The hardware industry has experienced an unexpected sales surge during the pandemic as homeowners find themselves with more time to attend to household repairs, maintenance, and DIY projects.

In addition to keeping up with increased customer demand and new social distancing rules, floor staff must monitor on-shelf availability of in-demand products. This is why the field marketing industry has stepped in to help retailers manage the COVID-19 situation and assist with stock replenishment.

Paul Gardiner, business development manager for hardware at retail marketing services company, Crossmark said business intelligence reporting and data analysis are more important than ever in current circumstances.

“Data insights can genuinely help brands to differentiate themselves during seasonal periods and times of unexpected change, as we are experiencing right now. Understanding consumer behaviour, and the categories that are trending within a defined timeframe allows brands to quickly react to market trends,” he said.

With more people becoming accustomed to spending time at home, retailers need to adapt to changing shopping habits and utilise data to inform business strategies and drive sales.

“To achieve the best possible outcome for our clients, we use four key sets of data that are scrutinised by our in-house business intelligence team who compare and analyse figures, identify trends and draw conclusions,” he said.

“These data collection points include the supplier’s monthly KPI reports, weekly inventory reports from a retailer, such as Bunnings, and Crossmark’s internal system that consists of more than 3.5 million data points from its clients. These figures are then overlaid with information from a range of other sources to help optimise instore executions for clients.”

Data analysis tracks trending information over time to help inform decisions regarding product on hand versus actual store volume. This provides the ability to ascertain quickly and easily which stores are carrying too little stock compared to the actual level of sales transactions or whether a store is carrying too much stock for too few sales.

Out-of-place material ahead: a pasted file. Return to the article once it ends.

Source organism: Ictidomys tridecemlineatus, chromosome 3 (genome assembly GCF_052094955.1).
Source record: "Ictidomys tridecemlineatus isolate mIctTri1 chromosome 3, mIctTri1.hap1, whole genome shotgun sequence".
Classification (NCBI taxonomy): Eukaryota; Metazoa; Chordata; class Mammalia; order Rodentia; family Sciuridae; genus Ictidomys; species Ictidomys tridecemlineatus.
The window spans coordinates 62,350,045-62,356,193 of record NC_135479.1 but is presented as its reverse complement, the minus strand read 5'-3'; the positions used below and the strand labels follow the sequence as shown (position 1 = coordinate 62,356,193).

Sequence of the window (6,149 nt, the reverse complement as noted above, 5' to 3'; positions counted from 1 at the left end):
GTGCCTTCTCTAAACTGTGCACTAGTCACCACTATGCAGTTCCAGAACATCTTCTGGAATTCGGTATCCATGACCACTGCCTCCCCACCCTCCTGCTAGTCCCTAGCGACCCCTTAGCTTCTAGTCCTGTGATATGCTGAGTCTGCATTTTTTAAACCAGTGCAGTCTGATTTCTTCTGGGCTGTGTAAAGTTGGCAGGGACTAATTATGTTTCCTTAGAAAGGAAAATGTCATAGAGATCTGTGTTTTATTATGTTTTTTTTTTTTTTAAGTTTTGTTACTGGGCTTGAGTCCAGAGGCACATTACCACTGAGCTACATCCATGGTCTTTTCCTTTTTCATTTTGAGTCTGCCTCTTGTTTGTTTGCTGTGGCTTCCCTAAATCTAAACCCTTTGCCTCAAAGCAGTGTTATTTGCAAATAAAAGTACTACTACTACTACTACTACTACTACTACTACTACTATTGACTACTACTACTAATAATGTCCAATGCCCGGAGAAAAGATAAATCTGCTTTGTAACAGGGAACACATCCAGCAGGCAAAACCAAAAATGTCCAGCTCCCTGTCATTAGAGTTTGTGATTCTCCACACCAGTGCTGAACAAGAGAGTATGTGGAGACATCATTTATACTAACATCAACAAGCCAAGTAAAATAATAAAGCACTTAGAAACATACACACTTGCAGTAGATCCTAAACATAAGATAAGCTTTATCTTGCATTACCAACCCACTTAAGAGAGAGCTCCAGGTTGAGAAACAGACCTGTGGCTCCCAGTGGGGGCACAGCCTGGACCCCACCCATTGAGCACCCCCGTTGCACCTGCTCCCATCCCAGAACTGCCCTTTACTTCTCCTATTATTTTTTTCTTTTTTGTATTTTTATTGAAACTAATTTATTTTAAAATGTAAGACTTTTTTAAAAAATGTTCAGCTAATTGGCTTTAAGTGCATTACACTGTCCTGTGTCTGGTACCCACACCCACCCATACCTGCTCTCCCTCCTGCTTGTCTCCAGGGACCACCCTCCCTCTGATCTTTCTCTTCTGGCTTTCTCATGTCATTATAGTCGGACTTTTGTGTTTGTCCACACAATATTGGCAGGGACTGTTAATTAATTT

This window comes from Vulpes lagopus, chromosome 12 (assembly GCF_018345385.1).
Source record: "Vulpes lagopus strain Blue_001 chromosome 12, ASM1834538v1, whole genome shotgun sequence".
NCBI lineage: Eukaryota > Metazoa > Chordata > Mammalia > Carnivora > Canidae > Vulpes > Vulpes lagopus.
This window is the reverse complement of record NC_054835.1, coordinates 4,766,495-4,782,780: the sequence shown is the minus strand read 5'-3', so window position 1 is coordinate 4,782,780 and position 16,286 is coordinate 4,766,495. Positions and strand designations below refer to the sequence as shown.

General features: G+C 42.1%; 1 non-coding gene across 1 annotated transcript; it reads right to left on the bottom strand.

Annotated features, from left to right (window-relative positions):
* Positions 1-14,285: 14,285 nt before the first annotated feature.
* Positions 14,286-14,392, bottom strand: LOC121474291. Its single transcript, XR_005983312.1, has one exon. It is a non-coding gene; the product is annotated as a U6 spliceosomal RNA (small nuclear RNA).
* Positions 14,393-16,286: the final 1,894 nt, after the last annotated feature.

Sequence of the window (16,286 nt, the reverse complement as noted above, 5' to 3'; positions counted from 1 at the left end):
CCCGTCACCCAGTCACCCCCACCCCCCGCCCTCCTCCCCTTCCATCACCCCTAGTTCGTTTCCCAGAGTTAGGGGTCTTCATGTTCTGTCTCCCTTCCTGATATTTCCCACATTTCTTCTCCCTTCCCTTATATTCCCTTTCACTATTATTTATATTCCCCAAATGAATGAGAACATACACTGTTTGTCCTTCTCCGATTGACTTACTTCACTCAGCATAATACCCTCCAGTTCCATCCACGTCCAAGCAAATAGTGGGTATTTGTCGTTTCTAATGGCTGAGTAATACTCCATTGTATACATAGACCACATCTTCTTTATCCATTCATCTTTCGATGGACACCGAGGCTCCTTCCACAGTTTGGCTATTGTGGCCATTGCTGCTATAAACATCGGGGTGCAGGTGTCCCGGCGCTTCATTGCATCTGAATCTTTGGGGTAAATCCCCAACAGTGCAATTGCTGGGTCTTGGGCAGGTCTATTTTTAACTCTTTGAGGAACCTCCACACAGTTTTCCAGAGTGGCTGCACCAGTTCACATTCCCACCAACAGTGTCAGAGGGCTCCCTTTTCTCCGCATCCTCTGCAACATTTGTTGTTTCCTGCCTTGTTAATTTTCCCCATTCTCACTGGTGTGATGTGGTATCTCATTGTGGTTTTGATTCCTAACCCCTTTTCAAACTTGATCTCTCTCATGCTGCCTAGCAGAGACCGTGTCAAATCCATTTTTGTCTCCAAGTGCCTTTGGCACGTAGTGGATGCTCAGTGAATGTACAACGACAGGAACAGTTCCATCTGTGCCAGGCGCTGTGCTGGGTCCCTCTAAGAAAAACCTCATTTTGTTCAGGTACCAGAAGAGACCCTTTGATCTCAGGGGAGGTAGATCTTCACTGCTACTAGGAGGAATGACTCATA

“The insights we draw from analysing data allows us to create bespoke dashboard reports with detailed graphs that clearly demonstrate sales and product volume by store,” Gardiner said.

“This, in turn, tells us how and where we can make the most meaningful impact. Working with our business intelligence team can also identify sell-through opportunities and shape strategic outcomes for clients looking to increase sales within a specific category.”

Using data to set stock weights in-store increases the productivity of a brand’s inventory to help maximise sales. Field marketing representatives can tailor a brand’s range to a store’s local conditions by analysing inventory figures on a weekly basis. This flexibility can be based on changing requirements, such as the weather, current promotional activity or simply adjusting stock for stores that are underperforming.

“To ensure our clients have a good understanding of what’s happing at store level we also report on product gaps. This highlights how many out of stocks there were when our team entered the store, how many gaps they were able to close during their visit, and the reasons for any discrepancies.

“Suppliers looking to gain further detail about a market sector or competitor can implement an even deeper data insights program using a covert data collection and mystery shopping campaign. When used in conjunction with other reporting insights, retailers can benefit from strategies that inform product ranging, pricing and promotions.”